10 Tips for Enabling Better CRO-Sponsor Collaborations
19 October, 2016 Craig Morgan, Head of Marketing goBalto, Inc.
By 2020 72% of clinical trials are anticipated to be outsourced, up from just 23% in 2012. Sponsors are seeking cost reductions, access to specialized knowledge, and increased speed and agility. Meanwhile, CROs focus is on business goals related to economic outcomes for their owners, investors and shareholders. Each group is expecting deliverables and timelines to be met or exceeded for potentially different business reasons, leading to a traditional client/vendor-type relationship. Though alliances and partnerships are increasing, there continues to be a client/vendor mentality at the operational and management levels, which perpetuates a lack of trust and empowerment.
|The sponsor-CRO relationship is not
always a win-win but parties should
strive for a positive outcome.
The reality is that the sponsor-CRO relationship is not always a win-win. While sponsors are clearly enticed by the efficiencies that can be gained through CRO use there is nonetheless a downside to the relationship. The fact is that a sponsor must entrust the study performance to a third party, and that same performance is ultimately the measure upon which the sponsor’s development organization is judged by its senior management. To date, sponsor and CRO interactions have been fraught with inefficiencies and needless duplication of task ownership. This lack of trust and inability to empower the partnerships leads to confusion and frustration for both parties. In addition, the need for multiple partnerships for both the Sponsor and CRO bring with it the complexity of different goals, processes, and culture. A sponsor’s need for multiple partners to manage large pipelines (or the need for specific therapeutic experience) inevitably results in a complex operating environment with multiple moving parts. With differing business models and financial incentive goals the partnerships need a clear plan for success.
To a great extent, the future success of the life science industry in bringing new products to market rests on the ability of sponsors and CROs to work together successfully, providing both parties a compelling incentive to strengthen their partnership with the help of the right structure, tools, and strategies.
Ten Tips for Successful Collaborations
1. Take the time to learn each other’s “language” and culture with mutual due diligence.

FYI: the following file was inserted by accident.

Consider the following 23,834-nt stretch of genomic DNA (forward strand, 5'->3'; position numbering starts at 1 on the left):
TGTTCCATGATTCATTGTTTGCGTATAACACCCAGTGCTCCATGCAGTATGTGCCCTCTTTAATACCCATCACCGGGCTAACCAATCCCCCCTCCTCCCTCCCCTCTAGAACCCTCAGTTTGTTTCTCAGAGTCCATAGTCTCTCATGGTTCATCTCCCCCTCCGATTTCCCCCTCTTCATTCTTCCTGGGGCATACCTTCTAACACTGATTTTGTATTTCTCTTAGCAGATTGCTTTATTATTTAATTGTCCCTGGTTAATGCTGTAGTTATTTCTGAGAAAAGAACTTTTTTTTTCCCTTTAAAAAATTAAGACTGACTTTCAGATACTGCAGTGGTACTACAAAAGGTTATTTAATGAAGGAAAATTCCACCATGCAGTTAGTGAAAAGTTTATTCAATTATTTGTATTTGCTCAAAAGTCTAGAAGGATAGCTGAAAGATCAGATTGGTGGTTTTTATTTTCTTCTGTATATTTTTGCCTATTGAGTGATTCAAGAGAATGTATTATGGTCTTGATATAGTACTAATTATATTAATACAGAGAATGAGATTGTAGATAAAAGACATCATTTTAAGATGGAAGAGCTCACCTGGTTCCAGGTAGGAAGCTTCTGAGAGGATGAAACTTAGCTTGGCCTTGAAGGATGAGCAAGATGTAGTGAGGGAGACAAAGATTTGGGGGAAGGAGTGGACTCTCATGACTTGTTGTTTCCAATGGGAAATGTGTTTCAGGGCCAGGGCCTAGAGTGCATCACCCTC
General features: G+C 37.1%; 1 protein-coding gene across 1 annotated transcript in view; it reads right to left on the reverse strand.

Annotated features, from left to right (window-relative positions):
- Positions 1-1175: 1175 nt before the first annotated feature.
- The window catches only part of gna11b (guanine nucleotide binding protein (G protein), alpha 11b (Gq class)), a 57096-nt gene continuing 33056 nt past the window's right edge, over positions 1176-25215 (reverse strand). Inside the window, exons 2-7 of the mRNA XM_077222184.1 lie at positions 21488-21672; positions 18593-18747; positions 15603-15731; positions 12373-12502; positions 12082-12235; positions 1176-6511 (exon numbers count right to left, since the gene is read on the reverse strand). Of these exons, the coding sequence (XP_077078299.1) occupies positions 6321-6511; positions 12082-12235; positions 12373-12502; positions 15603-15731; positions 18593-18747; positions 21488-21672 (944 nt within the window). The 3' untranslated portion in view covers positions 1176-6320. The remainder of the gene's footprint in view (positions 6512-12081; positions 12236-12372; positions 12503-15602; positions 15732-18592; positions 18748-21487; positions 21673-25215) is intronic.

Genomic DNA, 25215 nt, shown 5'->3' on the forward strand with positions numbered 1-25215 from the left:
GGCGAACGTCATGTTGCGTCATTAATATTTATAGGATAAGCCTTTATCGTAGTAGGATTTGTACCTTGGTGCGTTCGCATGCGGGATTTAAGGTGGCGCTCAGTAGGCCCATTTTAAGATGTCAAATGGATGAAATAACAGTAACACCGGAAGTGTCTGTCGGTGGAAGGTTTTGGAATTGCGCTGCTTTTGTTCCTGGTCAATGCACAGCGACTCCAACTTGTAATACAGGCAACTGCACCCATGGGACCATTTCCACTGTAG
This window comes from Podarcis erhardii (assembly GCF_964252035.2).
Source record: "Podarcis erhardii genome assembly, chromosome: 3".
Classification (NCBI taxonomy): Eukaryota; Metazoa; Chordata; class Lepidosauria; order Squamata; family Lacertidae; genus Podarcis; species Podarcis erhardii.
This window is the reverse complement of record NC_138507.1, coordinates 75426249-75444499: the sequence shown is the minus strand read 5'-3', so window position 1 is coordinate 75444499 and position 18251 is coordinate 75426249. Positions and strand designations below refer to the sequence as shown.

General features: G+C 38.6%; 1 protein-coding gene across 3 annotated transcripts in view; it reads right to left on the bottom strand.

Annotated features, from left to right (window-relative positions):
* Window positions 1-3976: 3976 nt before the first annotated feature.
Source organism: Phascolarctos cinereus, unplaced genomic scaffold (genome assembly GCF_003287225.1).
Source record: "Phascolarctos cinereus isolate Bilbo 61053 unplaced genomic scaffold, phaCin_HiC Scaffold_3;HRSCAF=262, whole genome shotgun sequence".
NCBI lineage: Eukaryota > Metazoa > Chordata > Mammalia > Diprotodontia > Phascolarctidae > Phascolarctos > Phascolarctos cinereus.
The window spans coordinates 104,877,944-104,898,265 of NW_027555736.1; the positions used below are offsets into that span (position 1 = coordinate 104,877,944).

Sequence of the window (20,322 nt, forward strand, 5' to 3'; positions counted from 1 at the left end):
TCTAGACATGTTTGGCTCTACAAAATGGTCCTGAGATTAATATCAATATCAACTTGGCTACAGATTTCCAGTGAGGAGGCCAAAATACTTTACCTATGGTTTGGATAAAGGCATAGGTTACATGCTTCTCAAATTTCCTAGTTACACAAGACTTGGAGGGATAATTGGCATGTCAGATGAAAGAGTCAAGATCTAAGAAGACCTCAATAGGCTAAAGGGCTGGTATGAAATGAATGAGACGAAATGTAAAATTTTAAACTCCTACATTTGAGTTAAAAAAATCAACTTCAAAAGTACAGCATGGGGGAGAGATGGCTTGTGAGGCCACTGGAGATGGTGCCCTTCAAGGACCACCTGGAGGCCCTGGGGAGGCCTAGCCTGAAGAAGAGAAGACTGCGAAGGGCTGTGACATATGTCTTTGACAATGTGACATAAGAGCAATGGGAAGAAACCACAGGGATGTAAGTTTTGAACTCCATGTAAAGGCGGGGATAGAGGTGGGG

For major collaborations, sponsor study teams need to invest in learning the ways of working at the CRO.
2. Establish a mutually agreed and practical communication plan with escalation parameters at all levels of the team (Executive, Management and Operations).
What event(s) trigger an escalation? What information is generally expected to be communicated throughout the course of the study and by whom?
3. Develop and maintain study/site risk assessment plan: Ensure agreed risk mitigation actions in advance where possible.
Performing on-going risk assessments at both the study and site level is a critical activity that drives quality of the data and ultimately successful study outcomes.
4. Define business processes, including roles & responsibilities (these may go beyond the transfer of obligations agreement).
Make sure everyone on the team understands the overall process associated with key study activities and where they play a part.
5. Establish Key Performance Indicators (KPIs) for partners and study deliverables
To be meaningful and effective, members must understand how the study progress is being measured and why.
6. Agree on level of transparency and accessibility needed to ensure lagging KPIs and risk indicators are recognized in advance.
What is the team going to do if there is a problem? Who is responsible and what communication channels are used? See 2 above.
7. Establish common team goals to be aligned with partner business goals where possible.
8. Invest in software tools that enable communication, management, and automation of activities.
Cloud-based platforms that enable immediate data sharing across partners are ideal for this purpose.
9. Develop incentives to motivate team members to support short term study and long term partnership expectations.
Treat study team members as “one.” Allow CRO partners to have a say in things like protocol design, monitoring plan, and data management practices.
10. Create an atmosphere of positive collaboration.
At its core, collaboration requires two-way communication and transparency. Mechanisms should be put in place to enable two-way communication and feedback between CROs and sponsors – promoting a culture of continuous improvement.
These practices are the first step in the journey to move from a tactical client/vendor relationship to a more strategic operating model, where teams operate on a united front with shared goals and aligned structures and processes. This translates to increased resource productivity, cost savings, and ultimately, more successful studies.
This article appeared in Centerwatch News Online and is published with the author's permission.
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Craig Morgan is a technology and life sciences management professional with more than 15 years experience in the application of informatics and bioinformatics to drug discovery. He currently heads up the marketing and brand development functions at goBalto, working with sponsors, CROs and sites to reduce cycle times and improve collaboration and oversight in clinical trials. Craig can be contacted at firstname.lastname@example.org.
Research and Markets: The New 2015 Trends of Global Clinical Development Outsourcing Market, January 20, 2015 http://www.businesswire.com/news/home/20150130005621/en/Research-Markets-2015-Trends-Global-Clinical-Development#.Vh50c-xVhHx